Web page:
The world we live in today is filled with awareness of the Person of Jesus Christ. One perhaps has to travel to extreme corners of the earth that have yet to embrace any sort of civilization for discovery of groups of people who have yet to arrive at awareness of the name of Jesus Christ.
Sometimes, Christians, who otherwise are well meaning relate to others as if awareness of Jesus Christ that is coupled with unbelief in Jesus Christ implies conscious rejection of Jesus Christ. For demonstration of the spiritual reality that combination of awareness and unbelief does not, in of itself, imply conscious rejection of Jesus Christ requires only one illustration.
Paul, the Apostle, who formerly was known as Saul, was a student of Gamaliel, a Pharisee (Acts 22:3). In respect of response of the Jewish Establishment to disciples of Jesus Christ, Gamaliel advised his fellow Pharisees and Sadducees as follows. Using examples of men who, previously had claimed to be ‘The Christ’, that is, the ‘Anointed One’, Gamaliel showed that always, subsequent to demise of the person claiming to be the Christ, such persons’ disciples scatter, and return to their homes, with outcome the movement dies. If Jesus was a false Christ he advised, absent any intervention from leaders of the Jews, the same outcome was bound to come to pass. So then, if Pharisees and Sadducees were interested in the truth, it was best to allow outcome of the movement be decided by interaction of truth and time (Acts 5:33–40).
Whenever rulers or people fight against persons who voice beliefs that promote love in society , and who spend their time doing good, it always is clear who exactly is consumed by evil.
When, for the very first time in 303 AD, Emperor Diocletian explicitly decreed Christianity to be illegal in domains of the Roman Empire, it appeared Christianity was doomed to extinction.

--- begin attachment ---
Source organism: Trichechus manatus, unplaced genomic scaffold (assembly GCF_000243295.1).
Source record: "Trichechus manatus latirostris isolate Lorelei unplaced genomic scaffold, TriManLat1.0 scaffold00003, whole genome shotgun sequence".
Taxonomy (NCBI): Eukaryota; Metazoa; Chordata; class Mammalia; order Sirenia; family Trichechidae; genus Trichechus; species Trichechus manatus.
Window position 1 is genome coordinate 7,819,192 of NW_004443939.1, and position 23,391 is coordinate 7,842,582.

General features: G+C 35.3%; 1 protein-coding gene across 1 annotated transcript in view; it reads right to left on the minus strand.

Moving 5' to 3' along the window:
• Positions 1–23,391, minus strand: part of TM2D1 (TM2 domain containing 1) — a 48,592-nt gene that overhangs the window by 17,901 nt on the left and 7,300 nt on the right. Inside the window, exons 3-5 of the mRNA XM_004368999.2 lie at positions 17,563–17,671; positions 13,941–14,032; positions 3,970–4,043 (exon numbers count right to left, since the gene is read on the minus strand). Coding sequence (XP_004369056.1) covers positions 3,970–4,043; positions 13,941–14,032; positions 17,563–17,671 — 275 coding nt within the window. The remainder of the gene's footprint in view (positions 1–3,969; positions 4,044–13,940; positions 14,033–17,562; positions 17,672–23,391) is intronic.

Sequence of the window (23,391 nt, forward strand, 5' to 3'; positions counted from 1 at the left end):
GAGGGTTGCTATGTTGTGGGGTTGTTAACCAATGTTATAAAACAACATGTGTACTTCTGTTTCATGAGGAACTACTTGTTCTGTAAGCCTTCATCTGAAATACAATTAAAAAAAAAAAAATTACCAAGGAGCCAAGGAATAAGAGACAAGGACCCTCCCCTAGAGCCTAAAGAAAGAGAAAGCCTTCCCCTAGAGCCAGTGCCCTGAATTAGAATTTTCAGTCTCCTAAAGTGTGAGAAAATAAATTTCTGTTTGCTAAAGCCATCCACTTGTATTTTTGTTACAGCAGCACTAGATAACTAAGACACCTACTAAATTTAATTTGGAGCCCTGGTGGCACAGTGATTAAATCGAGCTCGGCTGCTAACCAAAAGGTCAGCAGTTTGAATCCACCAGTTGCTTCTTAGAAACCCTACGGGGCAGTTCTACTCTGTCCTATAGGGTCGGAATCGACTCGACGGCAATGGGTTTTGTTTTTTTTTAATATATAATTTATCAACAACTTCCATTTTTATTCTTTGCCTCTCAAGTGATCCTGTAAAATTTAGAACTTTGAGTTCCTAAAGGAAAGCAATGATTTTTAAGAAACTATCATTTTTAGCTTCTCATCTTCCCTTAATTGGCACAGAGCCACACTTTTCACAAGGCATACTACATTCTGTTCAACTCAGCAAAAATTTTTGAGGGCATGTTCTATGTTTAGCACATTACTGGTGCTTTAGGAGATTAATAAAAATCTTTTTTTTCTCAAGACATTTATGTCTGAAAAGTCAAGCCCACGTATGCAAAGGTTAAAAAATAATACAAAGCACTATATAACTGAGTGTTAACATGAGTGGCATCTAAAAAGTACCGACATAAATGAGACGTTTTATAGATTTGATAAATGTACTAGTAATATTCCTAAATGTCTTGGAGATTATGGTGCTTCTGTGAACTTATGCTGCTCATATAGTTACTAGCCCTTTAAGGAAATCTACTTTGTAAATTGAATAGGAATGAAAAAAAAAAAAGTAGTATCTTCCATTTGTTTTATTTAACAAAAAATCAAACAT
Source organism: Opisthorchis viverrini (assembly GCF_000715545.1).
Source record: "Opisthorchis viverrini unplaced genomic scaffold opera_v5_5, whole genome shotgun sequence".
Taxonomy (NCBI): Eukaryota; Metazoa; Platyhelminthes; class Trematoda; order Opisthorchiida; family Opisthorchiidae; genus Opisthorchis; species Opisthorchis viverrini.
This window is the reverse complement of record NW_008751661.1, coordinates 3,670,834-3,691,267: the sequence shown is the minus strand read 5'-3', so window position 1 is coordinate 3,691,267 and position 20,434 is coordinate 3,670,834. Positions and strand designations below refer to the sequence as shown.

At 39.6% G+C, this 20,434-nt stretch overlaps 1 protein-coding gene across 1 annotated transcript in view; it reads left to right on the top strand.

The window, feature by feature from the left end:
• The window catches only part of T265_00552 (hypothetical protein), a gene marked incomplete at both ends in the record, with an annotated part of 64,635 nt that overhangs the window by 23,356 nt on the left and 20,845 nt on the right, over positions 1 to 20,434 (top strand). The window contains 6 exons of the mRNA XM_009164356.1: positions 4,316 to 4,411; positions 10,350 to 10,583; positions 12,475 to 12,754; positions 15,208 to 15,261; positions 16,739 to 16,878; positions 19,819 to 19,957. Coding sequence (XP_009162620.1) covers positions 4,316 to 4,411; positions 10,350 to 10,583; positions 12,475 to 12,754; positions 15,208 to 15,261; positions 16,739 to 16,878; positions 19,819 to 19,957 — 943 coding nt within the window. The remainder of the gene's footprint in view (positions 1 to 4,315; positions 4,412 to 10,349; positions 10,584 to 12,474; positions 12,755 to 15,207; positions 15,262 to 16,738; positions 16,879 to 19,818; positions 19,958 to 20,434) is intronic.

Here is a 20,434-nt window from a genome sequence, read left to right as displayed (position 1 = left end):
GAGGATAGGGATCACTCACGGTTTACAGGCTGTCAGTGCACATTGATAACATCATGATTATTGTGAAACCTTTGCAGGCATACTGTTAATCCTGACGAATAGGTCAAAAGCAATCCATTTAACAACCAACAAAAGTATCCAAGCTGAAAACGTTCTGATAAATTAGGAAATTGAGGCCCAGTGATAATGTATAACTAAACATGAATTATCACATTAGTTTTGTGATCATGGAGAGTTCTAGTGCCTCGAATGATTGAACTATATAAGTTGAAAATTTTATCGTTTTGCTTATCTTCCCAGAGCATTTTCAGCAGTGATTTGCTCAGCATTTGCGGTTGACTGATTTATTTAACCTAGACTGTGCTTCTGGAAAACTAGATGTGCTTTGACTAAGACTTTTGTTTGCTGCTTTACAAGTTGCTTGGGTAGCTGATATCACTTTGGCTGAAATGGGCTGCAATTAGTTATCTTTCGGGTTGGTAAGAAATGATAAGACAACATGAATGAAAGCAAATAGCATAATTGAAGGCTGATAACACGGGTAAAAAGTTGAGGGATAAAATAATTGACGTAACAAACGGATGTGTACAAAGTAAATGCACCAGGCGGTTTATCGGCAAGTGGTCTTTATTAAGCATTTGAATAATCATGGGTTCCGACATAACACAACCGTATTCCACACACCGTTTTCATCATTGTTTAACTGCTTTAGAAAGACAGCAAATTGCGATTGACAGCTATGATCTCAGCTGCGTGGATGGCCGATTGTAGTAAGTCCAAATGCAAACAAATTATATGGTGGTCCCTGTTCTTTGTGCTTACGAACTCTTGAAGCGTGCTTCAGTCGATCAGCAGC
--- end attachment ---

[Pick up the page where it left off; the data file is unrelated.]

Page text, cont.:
Using evidence from secular historical records that many Christians refused to deny the name of Jesus Christ, as such, died with equanimity even as they were fed to lions in Coliseums of Rome, the historical record testifies that during this time, Christians honored the name of Jesus with faithfulness unto death.
Do Christians today still have capacity for honoring the name of Jesus with faithfulness unto death — even death by spectacle in a Coliseum filled with jeering haters?
In 312 AD, Constantine the Great received Jesus as Lord and Savior and became Protector of the Christian faith. By 325 AD, the other contender for rulership of the Roman Empire, Licinius, who had continued to persecute Christians, had been executed. Constantine the Great would go on to pass an edict that no one was to be persecuted for not wanting to become a Christian.
A ruler who fights for emancipation of the oppressed, who then decrees that those who disagree with his spirituality, but yet who live right in relation to their neighbors not be persecuted reveals the true heart of a righteous king.
With his Christian principles not celebrated by the Roman Senate, Constantine the Great would go on to establish the only glory that the Roman Empire would have from that point on, namely, Constantinople and the Christian Byzantine Empire.
The ten years of persecution that were endured by believers in the name of Jesus Christ between 303 and 312 AD are prophesied by our Lord and Savior Jesus Christ in Revelation 2:10, which is part and parcel of His message to the Church in Smyrna. The prophecy reads as follows (words in brackets mine in spirit of an amplified reading of Christian Scriptures).